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  12. Want to learn more about GOOGLE, join us at Kirksey. This is a global event we are honored to host!! Would love for you to join us!!
    http://rogerscloudcamp.appsevents.com/viennacloudcamp

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  13. I read the article 13 Tips to Manage Change on the Education Week website. I love their weekly emails and find that they offer quick bites of information that I can digest on the go! The article can be found at http://bit.ly/1EBmwnZ and offers tips on how to manage change in a school. I agree with most of the suggestions but the idea that changes need to have a "systems" approach resonates with me. I also totally agree that we need to have those "paradigm shifters." Without our speed boats, change might be rather slow.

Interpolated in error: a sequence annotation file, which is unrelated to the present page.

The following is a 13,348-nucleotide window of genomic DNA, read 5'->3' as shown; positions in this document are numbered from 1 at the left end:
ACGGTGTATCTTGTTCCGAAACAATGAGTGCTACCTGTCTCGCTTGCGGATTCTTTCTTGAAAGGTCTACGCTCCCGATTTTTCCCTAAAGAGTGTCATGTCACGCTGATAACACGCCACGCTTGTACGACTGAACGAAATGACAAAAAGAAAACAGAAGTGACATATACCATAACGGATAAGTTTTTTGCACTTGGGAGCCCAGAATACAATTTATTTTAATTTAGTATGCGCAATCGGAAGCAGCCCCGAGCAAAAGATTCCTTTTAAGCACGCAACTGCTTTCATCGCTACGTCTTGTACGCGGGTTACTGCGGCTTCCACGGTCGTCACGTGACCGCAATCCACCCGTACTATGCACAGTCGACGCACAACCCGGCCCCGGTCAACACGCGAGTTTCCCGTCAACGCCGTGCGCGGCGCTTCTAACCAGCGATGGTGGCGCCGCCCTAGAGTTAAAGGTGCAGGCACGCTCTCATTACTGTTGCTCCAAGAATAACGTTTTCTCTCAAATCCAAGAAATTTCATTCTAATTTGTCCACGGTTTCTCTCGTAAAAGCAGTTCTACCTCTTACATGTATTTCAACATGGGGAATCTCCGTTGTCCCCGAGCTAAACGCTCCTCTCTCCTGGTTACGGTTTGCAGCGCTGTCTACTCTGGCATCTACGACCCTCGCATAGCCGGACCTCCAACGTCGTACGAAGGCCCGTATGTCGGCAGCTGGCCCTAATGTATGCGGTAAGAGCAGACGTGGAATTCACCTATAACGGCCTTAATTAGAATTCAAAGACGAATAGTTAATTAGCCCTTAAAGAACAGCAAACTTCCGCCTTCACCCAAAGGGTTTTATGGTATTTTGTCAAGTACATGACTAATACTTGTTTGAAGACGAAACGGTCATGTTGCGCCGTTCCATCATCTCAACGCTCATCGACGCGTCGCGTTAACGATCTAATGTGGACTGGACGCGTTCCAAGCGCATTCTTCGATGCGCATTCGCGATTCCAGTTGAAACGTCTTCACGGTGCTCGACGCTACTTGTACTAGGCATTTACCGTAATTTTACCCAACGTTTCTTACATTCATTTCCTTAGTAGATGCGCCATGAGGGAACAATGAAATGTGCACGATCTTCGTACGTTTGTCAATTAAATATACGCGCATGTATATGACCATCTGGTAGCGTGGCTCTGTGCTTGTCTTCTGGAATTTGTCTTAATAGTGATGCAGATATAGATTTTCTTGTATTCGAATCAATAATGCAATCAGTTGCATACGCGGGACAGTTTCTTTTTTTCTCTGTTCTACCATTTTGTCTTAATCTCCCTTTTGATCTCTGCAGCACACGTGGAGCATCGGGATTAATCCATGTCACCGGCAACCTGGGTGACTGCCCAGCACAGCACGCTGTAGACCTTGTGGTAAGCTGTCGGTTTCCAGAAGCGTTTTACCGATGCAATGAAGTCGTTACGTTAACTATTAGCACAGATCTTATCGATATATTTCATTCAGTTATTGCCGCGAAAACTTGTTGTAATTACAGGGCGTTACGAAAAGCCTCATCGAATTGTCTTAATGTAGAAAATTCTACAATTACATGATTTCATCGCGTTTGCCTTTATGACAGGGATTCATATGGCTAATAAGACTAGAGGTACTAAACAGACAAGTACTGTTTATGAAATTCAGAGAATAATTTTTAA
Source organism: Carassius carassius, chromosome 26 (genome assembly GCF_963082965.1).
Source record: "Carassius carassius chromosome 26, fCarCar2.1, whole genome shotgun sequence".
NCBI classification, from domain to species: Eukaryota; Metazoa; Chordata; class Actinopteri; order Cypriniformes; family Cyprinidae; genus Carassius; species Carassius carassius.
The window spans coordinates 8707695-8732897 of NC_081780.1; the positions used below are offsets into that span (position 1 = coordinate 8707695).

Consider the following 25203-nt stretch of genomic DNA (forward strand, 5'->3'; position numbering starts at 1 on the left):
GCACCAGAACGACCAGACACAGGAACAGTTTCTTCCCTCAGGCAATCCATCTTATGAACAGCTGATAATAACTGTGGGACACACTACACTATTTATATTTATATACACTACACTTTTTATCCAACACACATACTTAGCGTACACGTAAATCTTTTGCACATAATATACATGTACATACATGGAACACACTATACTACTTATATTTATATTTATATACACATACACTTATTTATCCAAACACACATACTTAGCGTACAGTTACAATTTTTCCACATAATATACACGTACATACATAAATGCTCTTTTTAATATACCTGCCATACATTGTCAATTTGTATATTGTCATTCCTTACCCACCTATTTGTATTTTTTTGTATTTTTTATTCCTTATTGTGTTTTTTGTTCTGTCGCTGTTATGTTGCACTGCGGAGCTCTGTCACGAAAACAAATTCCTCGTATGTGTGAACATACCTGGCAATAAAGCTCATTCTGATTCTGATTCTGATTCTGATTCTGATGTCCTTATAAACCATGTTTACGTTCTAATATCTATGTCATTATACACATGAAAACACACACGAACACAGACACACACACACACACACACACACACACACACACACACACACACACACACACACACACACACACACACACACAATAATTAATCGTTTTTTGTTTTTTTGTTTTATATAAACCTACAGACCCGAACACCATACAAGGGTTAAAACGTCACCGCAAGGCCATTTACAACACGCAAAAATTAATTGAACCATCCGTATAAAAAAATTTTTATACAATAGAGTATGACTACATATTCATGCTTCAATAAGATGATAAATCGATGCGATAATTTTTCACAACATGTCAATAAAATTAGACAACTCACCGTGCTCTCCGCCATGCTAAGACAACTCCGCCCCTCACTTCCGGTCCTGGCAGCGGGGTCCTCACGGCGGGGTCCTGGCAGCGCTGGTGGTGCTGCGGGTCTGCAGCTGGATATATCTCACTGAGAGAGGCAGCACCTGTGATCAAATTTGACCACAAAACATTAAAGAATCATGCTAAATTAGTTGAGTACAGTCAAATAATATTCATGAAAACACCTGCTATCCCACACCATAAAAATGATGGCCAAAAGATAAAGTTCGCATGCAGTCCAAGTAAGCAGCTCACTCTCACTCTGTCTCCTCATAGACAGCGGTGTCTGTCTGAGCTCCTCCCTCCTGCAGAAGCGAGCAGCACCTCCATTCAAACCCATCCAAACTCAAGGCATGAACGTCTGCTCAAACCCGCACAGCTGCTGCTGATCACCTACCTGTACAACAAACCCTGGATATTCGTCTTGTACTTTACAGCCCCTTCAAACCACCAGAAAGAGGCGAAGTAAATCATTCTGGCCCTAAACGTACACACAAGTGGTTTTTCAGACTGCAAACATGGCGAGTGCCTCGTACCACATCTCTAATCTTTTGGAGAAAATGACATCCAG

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  14. Part of my staff did a book study on Mindsets in the Classroom by Mary Cay Ricci. This book is about building a culture of success and student achievement in schools. This book really opened the eye to my teachers. They began to think about the terminology they use with students. For example if a child finished an assignment first did they make that child feel they might be smarter then the student who finished last, but still did the assignment correct. This book will be the driving force for changes that will be made in the building next school year.

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  15. Stephanie "LeAnn" Helms

    "It takes a whole staff and community to educate a middle school student."---I base this off of an African Proverb

    I have had the honor of returning to my homeschool and working at the high school level as a teacher and being moved to the middle school as principal. I was not excited about the move at first but along the journey, I fell in love with Middle School. I am sharing an article that was recently published in the local newspaper. If you are a new middle school principal, remember it is okay to just stop and dance. I have learned that middle school students need to know and understand that I/we love and care about them.